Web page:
Development of Smart Textiles Using Novel Nonwoven Technology

(6/14/2010 18:00)

End-use applications and the manufacture of textile products are getting more and more sophisticated day-by-day. Among the different methods of textile manufacture, nonwovens technology is fast growing and offers tremendous potential for developing high-tech and smart products. Most recently, as part of a major research program at Texas Tech University funded by US Department of Defense, Dr. Seshadri Ramkumar has acquired the “state-of-the-art” H1 technology needleloom. H1 technology needleloom is a modern needle-punching technology offering enormous scope for developing many different nonwoven substrates with sophisticated and advanced applications. The nonwovens laboratory at Texas Tech University is the first and one and only facility in the US to house the most modern needle-punching technology. The contoured needle zone profile in the H1 technology (Figure 1) increases the needle-punching efficiency and enhances the strength of nonwoven substrates developed from H1 machines. H1 technology machines provide higher needle-punching efficiency and stronger nonwoven substrates.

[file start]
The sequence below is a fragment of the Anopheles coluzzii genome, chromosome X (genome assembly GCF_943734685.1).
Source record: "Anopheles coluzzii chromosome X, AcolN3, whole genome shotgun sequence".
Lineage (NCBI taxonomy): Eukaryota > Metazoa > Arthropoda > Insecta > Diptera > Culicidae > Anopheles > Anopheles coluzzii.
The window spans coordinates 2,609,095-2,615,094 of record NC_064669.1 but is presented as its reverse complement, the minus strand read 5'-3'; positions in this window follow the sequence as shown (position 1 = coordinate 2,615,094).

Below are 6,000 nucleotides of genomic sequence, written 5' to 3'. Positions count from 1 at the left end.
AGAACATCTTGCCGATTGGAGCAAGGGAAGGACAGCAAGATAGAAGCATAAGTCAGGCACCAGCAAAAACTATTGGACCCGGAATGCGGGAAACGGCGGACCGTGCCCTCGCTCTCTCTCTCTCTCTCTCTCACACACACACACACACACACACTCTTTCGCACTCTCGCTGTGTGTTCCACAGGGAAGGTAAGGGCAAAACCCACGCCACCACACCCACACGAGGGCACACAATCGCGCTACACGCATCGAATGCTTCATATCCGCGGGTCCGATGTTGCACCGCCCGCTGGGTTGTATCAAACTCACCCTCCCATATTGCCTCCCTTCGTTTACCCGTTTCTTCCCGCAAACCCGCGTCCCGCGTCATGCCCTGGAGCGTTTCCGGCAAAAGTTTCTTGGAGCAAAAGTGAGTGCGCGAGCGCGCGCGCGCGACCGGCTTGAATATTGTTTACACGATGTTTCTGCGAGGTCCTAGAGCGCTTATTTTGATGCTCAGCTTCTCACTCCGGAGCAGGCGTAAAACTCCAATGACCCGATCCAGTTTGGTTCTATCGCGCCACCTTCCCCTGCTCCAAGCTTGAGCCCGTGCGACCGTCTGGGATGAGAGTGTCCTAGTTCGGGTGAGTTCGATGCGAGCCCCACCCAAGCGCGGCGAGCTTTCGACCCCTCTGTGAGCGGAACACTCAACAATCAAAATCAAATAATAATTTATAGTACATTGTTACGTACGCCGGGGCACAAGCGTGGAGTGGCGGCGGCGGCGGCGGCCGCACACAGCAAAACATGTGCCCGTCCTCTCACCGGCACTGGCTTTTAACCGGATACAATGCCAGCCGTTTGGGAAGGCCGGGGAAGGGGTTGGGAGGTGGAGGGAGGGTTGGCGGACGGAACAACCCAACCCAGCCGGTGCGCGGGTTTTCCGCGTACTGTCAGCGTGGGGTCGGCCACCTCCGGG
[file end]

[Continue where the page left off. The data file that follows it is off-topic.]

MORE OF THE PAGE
Up to date results on the properties of H1 technology webs produced on the first US installation will be presented in this paper. The H1 technology machine has been so far able to needle-punch some exotic and high performance fibers such as mohair, Kevlar, etc. Nonwoven webs of different weights from different fibers are currently being developed. A striking observation so far has been that the machine is able to handle a wide range of blends of fibers markedly varying in fiber linear density, length, etc.
This report will present useful and interesting results on the processing and performance properties of H1 technology needle webs. The end-use applications of these substrates such as upholstery fabrics, automotive fabrics, filtration materials, etc. will be discussed in the paper.
1. Ramkumar, S. S. (2001), “Developments in Nonwovens Technology: Current Scenar

By: Dr. Seshadri S. Ramkumar, Ph.D. Texas Tech University, USA

Submit Date: 6/14/2010 18:00

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